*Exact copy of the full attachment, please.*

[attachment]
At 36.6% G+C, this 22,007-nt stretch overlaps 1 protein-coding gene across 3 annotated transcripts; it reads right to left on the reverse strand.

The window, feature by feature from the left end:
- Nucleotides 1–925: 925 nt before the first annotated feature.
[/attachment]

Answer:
At 36.6% G+C, this 22,007-nt stretch overlaps 1 protein-coding gene across 3 annotated transcripts; it reads right to left on the reverse strand.

The window, feature by feature from the left end:
- Nucleotides 1–925: 925 nt before the first annotated feature.